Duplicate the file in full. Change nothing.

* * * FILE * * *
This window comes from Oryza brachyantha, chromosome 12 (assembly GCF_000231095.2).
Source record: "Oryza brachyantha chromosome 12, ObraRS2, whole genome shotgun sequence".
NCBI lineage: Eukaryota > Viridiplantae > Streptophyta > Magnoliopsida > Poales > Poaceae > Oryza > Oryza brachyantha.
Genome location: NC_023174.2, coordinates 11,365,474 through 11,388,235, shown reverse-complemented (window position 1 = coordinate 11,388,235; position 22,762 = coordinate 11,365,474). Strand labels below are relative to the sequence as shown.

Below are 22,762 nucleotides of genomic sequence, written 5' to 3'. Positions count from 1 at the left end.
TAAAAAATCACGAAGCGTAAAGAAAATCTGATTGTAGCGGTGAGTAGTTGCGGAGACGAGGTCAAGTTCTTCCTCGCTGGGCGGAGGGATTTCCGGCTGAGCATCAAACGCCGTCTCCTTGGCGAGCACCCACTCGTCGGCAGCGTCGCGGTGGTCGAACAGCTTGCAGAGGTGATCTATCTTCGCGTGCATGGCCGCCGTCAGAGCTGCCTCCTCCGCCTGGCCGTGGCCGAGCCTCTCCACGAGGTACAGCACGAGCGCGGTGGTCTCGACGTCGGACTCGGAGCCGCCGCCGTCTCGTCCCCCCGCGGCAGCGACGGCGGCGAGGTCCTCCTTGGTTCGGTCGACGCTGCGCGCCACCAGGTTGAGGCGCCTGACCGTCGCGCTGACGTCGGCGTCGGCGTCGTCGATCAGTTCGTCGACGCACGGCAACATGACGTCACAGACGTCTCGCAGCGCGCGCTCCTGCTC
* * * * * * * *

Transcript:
This window comes from Oryza brachyantha, chromosome 12 (assembly GCF_000231095.2).
Source record: "Oryza brachyantha chromosome 12, ObraRS2, whole genome shotgun sequence".
NCBI lineage: Eukaryota > Viridiplantae > Streptophyta > Magnoliopsida > Poales > Poaceae > Oryza > Oryza brachyantha.
Genome location: NC_023174.2, coordinates 11,365,474 through 11,388,235, shown reverse-complemented (window position 1 = coordinate 11,388,235; position 22,762 = coordinate 11,365,474). Strand labels below are relative to the sequence as shown.

Below are 22,762 nucleotides of genomic sequence, written 5' to 3'. Positions count from 1 at the left end.
TAAAAAATCACGAAGCGTAAAGAAAATCTGATTGTAGCGGTGAGTAGTTGCGGAGACGAGGTCAAGTTCTTCCTCGCTGGGCGGAGGGATTTCCGGCTGAGCATCAAACGCCGTCTCCTTGGCGAGCACCCACTCGTCGGCAGCGTCGCGGTGGTCGAACAGCTTGCAGAGGTGATCTATCTTCGCGTGCATGGCCGCCGTCAGAGCTGCCTCCTCCGCCTGGCCGTGGCCGAGCCTCTCCACGAGGTACAGCACGAGCGCGGTGGTCTCGACGTCGGACTCGGAGCCGCCGCCGTCTCGTCCCCCCGCGGCAGCGACGGCGGCGAGGTCCTCCTTGGTTCGGTCGACGCTGCGCGCCACCAGGTTGAGGCGCCTGACCGTCGCGCTGACGTCGGCGTCGGCGTCGTCGATCAGTTCGTCGACGCACGGCAACATGACGTCACAGACGTCTCGCAGCGCGCGCTCCTGCTC